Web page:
Unit 1012 Cover Photo

Unit 1012 Cover Photo

Friday, December 16, 2016


Rodrigo Duterte on gun rights


Rodrigo Duterte poses with an assault rifle
5 June 2016

Rodrigo Duterte: Shoot a drug dealer, get a medal
The Philippines' president-elect has urged citizens with guns to shoot and kill drug dealers.

The Philippines' President-elect Rodrigo Duterte has encouraged the public to go after drug dealers, urging citizens with guns to shoot and kill them. 

In a nationally televised speech late on Saturday, Duterte, who will be sworn in on June 30, told a huge crowd in the southern city of Davao that he will offer huge bounties to those who turn in drug lords - dead or alive.

"Please feel free to call us, the police, or do it yourself if you have the gun - you have my support," Duterte said.

If a drug dealer resists arrest or refuses to be brought to a police station and threatens a citizen with a gun or a knife, "you can kill him", Duterte said.

"Shoot him and I'll give you a medal."

He also said  that drug addicts could not be rehabilitated and warned, "If you are involved in drugs, I will kill you. You son of a whore, I will really kill you."

'A bloody war'

Duterte, who won the May 9 vote, based his successful election campaign strategy on a pledge to end crime within three to six months of being elected.

Speaking on Saturday, he reiterated that his anti-crime campaign would be "a bloody war" and would large sums of money for slain drug lords. 

"I will pay, for a drug lord: five million [pesos] ($107,000) if he is dead. If he is alive, only 4.999 million," he laughed.

He did not say how a private citizen could identify suspects.

The 71-year-old has been previously accused of running vigilante "death squads" during his more than two decades as mayor of Davao, a city of about two million people that he says he has turned into one of the nations safest.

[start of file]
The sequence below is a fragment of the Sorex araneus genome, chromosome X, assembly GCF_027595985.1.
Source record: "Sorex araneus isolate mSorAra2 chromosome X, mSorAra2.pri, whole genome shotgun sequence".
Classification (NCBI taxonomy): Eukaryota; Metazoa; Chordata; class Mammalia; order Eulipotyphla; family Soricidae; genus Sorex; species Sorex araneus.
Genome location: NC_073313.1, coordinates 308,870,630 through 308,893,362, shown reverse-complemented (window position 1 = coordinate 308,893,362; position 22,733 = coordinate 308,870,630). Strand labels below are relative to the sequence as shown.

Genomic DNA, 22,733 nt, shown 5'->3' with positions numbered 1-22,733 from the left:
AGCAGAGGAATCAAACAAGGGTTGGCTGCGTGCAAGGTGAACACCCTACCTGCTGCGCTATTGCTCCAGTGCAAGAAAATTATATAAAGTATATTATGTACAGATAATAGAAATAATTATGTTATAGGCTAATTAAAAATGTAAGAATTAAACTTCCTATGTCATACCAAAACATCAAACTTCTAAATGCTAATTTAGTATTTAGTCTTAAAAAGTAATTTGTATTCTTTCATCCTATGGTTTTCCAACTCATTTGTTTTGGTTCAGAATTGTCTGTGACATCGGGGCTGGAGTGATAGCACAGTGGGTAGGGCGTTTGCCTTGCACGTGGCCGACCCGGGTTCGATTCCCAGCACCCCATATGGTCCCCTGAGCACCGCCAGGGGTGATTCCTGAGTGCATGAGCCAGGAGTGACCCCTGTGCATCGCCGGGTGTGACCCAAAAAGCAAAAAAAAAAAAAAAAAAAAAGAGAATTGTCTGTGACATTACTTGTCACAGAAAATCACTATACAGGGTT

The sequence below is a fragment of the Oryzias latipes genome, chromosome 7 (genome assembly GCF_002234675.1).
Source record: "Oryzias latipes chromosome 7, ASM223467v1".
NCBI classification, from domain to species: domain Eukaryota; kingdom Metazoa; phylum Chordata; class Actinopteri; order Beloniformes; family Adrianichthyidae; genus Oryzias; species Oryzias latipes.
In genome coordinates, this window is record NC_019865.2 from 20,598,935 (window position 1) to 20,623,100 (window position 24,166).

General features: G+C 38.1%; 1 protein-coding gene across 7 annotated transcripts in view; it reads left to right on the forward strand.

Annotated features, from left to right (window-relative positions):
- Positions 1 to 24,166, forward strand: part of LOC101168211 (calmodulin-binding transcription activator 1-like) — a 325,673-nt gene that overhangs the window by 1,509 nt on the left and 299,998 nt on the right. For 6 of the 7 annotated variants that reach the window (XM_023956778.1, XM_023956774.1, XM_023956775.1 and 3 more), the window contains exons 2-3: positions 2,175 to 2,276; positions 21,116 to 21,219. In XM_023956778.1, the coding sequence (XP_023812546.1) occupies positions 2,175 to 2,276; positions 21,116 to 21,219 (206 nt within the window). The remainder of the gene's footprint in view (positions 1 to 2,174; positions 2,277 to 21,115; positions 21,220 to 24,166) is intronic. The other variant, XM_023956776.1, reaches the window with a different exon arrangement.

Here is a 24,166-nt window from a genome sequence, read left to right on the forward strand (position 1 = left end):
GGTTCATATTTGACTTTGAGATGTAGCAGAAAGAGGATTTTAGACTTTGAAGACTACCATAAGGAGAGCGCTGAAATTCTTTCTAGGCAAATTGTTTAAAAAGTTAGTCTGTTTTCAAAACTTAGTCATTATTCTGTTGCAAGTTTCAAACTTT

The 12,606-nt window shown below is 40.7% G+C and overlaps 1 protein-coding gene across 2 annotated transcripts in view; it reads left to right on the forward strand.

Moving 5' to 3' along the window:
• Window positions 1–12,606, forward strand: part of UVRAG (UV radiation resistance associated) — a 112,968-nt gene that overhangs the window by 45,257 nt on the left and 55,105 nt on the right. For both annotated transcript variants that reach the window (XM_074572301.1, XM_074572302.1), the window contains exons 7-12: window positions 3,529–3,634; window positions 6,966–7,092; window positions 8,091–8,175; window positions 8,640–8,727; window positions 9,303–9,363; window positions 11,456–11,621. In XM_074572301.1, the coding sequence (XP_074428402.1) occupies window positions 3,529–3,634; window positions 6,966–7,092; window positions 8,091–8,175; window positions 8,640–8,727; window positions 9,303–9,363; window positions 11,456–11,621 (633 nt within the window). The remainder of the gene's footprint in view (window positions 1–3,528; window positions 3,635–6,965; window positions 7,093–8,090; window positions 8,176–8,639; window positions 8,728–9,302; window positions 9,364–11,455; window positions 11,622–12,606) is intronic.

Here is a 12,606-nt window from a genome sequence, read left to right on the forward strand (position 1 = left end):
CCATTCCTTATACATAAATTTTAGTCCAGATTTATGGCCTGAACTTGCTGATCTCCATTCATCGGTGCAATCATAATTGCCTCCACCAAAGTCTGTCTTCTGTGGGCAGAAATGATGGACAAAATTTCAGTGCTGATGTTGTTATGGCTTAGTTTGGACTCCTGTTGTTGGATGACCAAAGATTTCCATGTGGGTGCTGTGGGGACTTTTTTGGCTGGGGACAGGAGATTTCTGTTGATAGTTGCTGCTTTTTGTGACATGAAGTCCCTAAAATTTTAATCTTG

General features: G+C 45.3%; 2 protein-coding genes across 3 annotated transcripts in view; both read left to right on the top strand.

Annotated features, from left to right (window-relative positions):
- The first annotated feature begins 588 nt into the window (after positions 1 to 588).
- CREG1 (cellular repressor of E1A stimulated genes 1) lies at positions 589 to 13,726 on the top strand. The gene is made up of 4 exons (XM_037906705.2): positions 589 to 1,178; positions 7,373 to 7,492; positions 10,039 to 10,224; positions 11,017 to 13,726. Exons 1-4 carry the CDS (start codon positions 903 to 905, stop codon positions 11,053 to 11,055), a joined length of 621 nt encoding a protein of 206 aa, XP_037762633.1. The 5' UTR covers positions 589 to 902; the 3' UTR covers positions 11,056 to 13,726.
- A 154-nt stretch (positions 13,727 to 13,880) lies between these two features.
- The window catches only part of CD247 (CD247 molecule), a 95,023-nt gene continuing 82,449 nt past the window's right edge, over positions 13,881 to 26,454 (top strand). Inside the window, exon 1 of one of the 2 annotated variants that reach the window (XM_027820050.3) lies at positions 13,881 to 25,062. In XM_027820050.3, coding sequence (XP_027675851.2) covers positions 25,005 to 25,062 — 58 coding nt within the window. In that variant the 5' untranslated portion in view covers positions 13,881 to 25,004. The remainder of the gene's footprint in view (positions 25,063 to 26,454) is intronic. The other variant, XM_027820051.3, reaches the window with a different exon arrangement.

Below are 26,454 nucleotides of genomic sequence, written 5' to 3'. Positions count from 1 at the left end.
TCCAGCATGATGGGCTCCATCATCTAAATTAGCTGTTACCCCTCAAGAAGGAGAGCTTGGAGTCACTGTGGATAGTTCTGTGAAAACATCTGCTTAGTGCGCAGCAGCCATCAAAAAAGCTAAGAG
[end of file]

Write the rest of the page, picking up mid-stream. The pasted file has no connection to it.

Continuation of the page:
Human rights watchdogs have expressed alarm that Duterte's anti-crime drive may lead to widespread rights violations.

Duterte and other Filipino officials have previously brushed aside warnings from human rights groups about the dangers of "vigilante justice".


Rodrigo Duterte and the Davao Death Squad

Kill drug dealers and I'll give you a medal - President-elect Duterte

Published on Jun 5, 2016
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President elect Rodrigo Duterte told a huge crowd celebrating his presidential victory late on Saturday in the southern city of Davao that Filipinos who help him in the bloody war against criminality would be rewarded and has urged citizens with guns to shoot and kill drug dealers who resist arrest and fight back.
“Please feel free to call us, the police, or do it yourself if you have the gun, you have my support,” Duterte said.
He warned about an extensive illegal drugs trade in the country that involved even police. If a drug dealer resisted arrest or refused to be brought to a police station and instead threatened a citizen with a gun or knife, “you can kill him” the rough and tough President elect said. “Shoot him and I’ll give you a medal.”